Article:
Anyone using Hookmark (nee Hook)?

I received an email announcing that Hook is now Hookmark.

This app seemed like a good idea when I first bought it, but now not so much. It turned out to be a lot of friction, clicking around to make links that I could never find later. No doubt I’m using the app wrong. (1)

There is not much recent enthusiasm for Hook(mark) here, so before try again I wonder if it is worth the time?


(1) (There’s a weird red question mark on the app icon; like an error warning; even when I don’t use the app.)

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I tried it for awhile but could never come up with the right ‘use case’ scenario that worked for me. Finally gave up.


I use it often, and like it. If you like working with links, it’s indispensable.


At the risk of being meta, I’m going to link to my thoughts on this on the Hookmark forum, where others share this thoughts on their usage too.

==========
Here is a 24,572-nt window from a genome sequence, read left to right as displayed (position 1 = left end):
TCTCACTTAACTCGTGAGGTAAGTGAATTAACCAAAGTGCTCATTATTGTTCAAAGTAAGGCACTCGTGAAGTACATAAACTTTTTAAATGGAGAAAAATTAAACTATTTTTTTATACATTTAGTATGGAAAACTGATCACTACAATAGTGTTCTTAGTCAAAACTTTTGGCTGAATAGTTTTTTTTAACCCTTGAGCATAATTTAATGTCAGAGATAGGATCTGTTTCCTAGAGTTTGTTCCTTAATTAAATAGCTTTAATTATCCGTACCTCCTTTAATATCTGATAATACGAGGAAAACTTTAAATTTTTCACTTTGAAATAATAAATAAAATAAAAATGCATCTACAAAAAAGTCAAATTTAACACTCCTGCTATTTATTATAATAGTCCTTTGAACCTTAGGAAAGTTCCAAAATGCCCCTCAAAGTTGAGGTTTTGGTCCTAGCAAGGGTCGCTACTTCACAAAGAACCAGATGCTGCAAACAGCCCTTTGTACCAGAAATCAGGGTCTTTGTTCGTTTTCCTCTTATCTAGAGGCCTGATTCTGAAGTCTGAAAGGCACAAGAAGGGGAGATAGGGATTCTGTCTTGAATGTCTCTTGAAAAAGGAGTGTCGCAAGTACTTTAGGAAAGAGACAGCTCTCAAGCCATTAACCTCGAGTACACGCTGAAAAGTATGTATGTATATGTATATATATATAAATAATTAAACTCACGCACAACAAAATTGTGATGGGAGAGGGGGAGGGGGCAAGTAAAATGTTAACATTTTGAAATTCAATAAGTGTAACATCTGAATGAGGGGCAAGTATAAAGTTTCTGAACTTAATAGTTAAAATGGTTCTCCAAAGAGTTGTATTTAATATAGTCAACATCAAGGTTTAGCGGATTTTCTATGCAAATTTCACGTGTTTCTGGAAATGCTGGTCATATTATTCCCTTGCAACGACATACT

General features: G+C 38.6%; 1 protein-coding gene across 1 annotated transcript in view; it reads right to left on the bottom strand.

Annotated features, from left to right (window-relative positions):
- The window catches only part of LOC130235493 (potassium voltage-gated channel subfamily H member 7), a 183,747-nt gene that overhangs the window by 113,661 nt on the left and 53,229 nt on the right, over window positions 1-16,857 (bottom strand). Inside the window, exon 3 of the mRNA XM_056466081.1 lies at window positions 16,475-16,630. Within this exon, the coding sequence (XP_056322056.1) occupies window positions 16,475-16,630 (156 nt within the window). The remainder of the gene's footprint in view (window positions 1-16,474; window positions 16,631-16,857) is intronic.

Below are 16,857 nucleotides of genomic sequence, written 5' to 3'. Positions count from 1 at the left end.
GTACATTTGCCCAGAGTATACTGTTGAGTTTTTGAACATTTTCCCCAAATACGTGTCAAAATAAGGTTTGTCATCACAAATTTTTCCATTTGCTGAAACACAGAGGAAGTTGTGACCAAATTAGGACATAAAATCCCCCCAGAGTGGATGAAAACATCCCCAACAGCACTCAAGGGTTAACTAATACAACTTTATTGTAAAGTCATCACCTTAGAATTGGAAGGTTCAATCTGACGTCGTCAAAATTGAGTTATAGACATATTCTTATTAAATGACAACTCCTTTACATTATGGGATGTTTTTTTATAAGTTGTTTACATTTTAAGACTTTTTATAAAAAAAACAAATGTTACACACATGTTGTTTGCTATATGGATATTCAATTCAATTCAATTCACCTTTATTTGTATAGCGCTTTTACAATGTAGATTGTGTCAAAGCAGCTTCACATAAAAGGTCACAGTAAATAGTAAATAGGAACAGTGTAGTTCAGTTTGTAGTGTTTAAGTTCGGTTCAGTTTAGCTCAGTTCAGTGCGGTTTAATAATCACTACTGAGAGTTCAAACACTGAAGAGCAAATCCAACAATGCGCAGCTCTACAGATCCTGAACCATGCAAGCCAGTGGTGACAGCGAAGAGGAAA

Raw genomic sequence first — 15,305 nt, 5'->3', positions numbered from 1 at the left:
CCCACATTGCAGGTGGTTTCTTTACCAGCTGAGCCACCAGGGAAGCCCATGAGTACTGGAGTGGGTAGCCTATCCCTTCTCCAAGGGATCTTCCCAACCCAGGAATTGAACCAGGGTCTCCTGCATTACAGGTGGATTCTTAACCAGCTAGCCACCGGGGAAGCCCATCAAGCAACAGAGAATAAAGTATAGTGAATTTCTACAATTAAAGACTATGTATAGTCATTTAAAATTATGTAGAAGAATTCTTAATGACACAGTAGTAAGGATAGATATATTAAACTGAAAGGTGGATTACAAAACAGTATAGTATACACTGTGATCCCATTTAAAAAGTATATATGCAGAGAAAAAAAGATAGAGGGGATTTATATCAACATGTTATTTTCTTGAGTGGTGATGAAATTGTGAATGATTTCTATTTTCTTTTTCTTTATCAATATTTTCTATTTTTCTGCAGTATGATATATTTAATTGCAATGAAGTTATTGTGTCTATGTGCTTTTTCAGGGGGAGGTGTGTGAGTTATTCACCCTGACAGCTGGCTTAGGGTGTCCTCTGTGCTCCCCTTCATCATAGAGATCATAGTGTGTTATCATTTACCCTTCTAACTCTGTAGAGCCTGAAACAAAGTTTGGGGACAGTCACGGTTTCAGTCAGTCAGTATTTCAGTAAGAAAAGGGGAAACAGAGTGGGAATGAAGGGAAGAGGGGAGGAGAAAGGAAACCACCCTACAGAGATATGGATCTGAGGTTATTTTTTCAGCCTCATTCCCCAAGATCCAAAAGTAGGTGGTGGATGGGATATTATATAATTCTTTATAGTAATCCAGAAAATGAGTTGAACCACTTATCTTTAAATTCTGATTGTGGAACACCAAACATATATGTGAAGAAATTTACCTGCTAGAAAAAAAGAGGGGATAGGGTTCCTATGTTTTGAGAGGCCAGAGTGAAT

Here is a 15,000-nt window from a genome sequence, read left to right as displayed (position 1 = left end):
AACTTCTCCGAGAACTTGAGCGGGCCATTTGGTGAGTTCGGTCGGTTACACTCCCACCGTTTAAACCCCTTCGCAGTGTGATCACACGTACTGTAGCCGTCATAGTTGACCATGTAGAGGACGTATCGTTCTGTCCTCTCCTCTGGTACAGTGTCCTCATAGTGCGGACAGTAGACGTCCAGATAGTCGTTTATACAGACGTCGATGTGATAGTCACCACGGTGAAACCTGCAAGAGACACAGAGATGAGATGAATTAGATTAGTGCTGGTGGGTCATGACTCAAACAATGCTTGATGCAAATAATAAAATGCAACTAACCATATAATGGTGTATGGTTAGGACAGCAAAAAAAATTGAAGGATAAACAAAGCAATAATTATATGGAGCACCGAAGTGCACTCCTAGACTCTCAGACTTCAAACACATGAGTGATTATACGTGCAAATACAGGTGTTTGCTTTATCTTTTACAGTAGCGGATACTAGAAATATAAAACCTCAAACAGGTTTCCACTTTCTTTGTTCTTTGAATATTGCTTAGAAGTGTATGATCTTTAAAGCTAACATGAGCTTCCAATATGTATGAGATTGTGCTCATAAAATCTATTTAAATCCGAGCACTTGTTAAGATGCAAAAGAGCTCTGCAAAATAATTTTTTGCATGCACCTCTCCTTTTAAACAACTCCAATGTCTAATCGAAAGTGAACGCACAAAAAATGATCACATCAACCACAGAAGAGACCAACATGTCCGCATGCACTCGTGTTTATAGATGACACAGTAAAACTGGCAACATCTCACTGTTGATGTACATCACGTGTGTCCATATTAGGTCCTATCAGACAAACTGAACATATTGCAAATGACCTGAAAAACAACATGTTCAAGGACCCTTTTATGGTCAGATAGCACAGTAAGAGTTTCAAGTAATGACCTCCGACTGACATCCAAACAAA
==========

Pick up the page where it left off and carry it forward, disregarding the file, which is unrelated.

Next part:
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I use it to link files (pdf, .doc) to client notes I keep in Obsidian. I created a shortcut where I mash a bunch of keys and the hook is created on the active/highlighted file.

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I have become an enthusiastic hook user over the last 8 months. I mostly use it to link PDFs to topic-level notes in DevonThink. It’s less obviously useful for connecting things that are clearly relevant, but when I encounter obscure but relevant secondary (and occasionally primary) sources, it’s invaluable in resurfacing those a few weeks later.

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I don’t know if this was intentional. But it’s come to my attention that in traditional hypertext theory that there’s a concept of keeping links “external”. I think Hookmark achieves that well. Discovering this concept makes me think about taking its use deeper into my process. I think that the developers are on the right course and are deep thinkers.